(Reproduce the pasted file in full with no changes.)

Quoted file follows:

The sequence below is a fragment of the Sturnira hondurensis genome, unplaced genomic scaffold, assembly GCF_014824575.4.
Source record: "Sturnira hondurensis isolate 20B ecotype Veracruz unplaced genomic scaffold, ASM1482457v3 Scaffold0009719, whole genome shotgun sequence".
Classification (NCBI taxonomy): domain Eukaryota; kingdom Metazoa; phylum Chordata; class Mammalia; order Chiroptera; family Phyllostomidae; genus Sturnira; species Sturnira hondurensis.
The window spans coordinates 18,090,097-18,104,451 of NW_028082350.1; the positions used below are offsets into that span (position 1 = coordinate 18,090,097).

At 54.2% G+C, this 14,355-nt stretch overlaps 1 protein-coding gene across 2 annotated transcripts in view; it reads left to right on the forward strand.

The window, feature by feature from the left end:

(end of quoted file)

The sequence below is a fragment of the Sturnira hondurensis genome, unplaced genomic scaffold, assembly GCF_014824575.4.
Source record: "Sturnira hondurensis isolate 20B ecotype Veracruz unplaced genomic scaffold, ASM1482457v3 Scaffold0009719, whole genome shotgun sequence".
Classification (NCBI taxonomy): domain Eukaryota; kingdom Metazoa; phylum Chordata; class Mammalia; order Chiroptera; family Phyllostomidae; genus Sturnira; species Sturnira hondurensis.
The window spans coordinates 18,090,097-18,104,451 of NW_028082350.1; the positions used below are offsets into that span (position 1 = coordinate 18,090,097).

At 54.2% G+C, this 14,355-nt stretch overlaps 1 protein-coding gene across 2 annotated transcripts in view; it reads left to right on the forward strand.

The window, feature by feature from the left end: